Religion IS politics
Events in Iraq and the result of the US presidential election have demonstrated yet again the malign influence of religion on politics. From every continent we hear stories of organised religion pushing for ever more concessions for their authoritarian, sectarian policies.
In Russia, Romania and other countries in Eastern Europe, the Orthodox Church is steadily consolidating its influence over government, erecting legal barriers to other creeds, and wringing ever greater financial concessions from the state. And readers of International Humanist News will need no reminding of the creeping Vaticanisation of the European Union.
In India the BJP and its saffron allies may have lost the general election and the state elections in Maharashtra, but their hate-filled message continues unabated.
In Australia in October the “Liberal” party of John Howard were re-elected with massive support from the Christian right.
What will it take to reawaken Humanism from its contented slumber? For Humanism to have any influence in the world, humanists must get involved in politics.
Religion is politics. Humanism can no longer stand aloof from the fray.
Roy Brown
IHEU President


HUMANIST QUIZ: SOLUTION (The quiz was with last months newsletter)


How to work out your score:


Each answer represents one of four types, indicated in the guide below. Everyone will be a mixture of these, but you are likely to have scored more in one area than any other. If you are absolutely evenly balanced you may have done it wrong, or you may need to see a councillor, or priest.


  1. a) = 3, b) = 4c) = 2, d) = 1 e) = 4.
    2. a) = 1, b) = 2, c) = 3, d) = 4
    3. a) = 1, b) = 2, c) = 3, d) = 4, e) = 1.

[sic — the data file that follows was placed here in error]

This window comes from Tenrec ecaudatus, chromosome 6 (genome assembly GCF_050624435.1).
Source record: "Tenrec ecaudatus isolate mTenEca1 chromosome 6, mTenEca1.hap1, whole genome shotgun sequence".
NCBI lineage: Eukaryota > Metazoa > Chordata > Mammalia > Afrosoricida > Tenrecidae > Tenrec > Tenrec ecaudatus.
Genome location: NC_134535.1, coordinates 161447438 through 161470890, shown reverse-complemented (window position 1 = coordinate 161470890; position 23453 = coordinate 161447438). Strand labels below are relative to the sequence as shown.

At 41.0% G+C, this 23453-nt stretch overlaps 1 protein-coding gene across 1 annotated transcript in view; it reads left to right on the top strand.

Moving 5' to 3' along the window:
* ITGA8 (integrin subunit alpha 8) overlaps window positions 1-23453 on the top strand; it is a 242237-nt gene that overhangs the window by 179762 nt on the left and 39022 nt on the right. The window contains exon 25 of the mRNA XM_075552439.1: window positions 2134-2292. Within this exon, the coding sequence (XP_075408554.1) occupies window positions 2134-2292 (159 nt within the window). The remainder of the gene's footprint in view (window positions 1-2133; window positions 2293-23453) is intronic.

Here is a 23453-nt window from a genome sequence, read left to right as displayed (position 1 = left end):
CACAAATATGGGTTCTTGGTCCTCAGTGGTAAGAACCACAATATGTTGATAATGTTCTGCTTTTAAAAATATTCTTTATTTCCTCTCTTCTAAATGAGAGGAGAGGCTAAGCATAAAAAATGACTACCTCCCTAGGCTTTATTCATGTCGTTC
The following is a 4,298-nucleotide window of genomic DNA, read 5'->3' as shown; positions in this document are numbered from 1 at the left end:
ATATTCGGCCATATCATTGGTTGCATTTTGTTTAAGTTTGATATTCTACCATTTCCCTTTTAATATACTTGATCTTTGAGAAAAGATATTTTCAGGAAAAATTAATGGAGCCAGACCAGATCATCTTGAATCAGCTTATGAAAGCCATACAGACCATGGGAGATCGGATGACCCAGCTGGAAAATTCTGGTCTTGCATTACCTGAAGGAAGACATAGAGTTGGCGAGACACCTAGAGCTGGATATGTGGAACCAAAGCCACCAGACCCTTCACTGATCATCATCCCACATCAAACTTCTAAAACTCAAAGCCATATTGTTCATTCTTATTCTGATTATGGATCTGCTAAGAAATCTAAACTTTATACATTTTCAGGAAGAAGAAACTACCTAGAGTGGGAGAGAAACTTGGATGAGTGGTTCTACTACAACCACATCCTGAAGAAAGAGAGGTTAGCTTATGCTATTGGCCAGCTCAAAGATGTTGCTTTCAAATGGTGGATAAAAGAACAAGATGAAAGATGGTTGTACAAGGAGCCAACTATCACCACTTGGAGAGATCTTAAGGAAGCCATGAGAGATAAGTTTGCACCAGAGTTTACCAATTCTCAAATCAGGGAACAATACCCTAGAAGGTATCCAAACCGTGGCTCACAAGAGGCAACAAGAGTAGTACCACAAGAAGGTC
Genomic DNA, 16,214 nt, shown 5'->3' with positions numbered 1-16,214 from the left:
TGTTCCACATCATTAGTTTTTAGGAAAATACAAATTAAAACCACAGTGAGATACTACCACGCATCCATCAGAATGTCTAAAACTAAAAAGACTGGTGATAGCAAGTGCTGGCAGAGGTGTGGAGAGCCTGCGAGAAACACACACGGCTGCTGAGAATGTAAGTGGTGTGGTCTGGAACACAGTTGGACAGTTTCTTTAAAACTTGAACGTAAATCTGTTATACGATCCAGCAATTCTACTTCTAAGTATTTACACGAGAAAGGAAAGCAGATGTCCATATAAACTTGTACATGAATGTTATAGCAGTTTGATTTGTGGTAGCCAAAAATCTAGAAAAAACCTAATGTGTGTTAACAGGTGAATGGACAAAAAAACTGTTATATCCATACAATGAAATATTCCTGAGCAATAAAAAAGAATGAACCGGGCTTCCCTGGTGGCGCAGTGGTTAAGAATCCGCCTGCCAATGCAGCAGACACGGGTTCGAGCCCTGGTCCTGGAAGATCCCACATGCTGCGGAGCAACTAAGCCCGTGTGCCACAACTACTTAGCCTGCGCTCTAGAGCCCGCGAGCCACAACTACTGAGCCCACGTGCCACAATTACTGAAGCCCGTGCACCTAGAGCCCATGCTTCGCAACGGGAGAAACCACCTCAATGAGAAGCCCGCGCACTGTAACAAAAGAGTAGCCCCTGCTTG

4. a) = 1, b) = 2, c) = 4, d) = 3.
    5. a) = 4, b) = 3, c) = 1, d) = 3, e) = 2.
    6. a) = 1, b) = 4, c) = 3, d) = 2.
    7. a) = 4, b) = 2, c) = 3, d) = 4, e) = 1.
    8. a) = 1, b) = 2, c) = 3, d) = 4.
    9. a) = 2, b) = 3, c) = 1, d) = 4, e) = 2.
    10. a) = 1, b) = 2, c) = 4, d) = 2, e) = 1, f)= 3.
    11. a) = 2, b) = 1, c) = 3, d) = 4.
    12. a) = 1, b) = 2, c) = 3, d) = 4, e) = .


    You are one of life’s enjoyers, determined to get the most you can out of your brief spell on Earth. Probably what first attracted you to atheism was the prospect of liberation from the Ten Commandments, few of which are compatible with a life of pleasure. You play hard and work quite hard, have a strong sense of loyalty and a relaxed but consistent approach to your philosophy. You can’t see the point of abstract principles and probably wouldn’t lay down your life for a concept though you might for a friend. Something of a champagne humanist, you admire George Bernard Shaw for his cheerful agnosticism and pursuit of sensual rewards and your Hollywood hero is Marlon Brando, who was beautiful, irascible and aimed for goodness in his own tortured way. Sometimes you might he tempted to allow your own pleasures to take precedence over your ethics. But everyone is striving for that elusive balance between the good and the happy life. You’d probably open another bottle and say there’s no contest.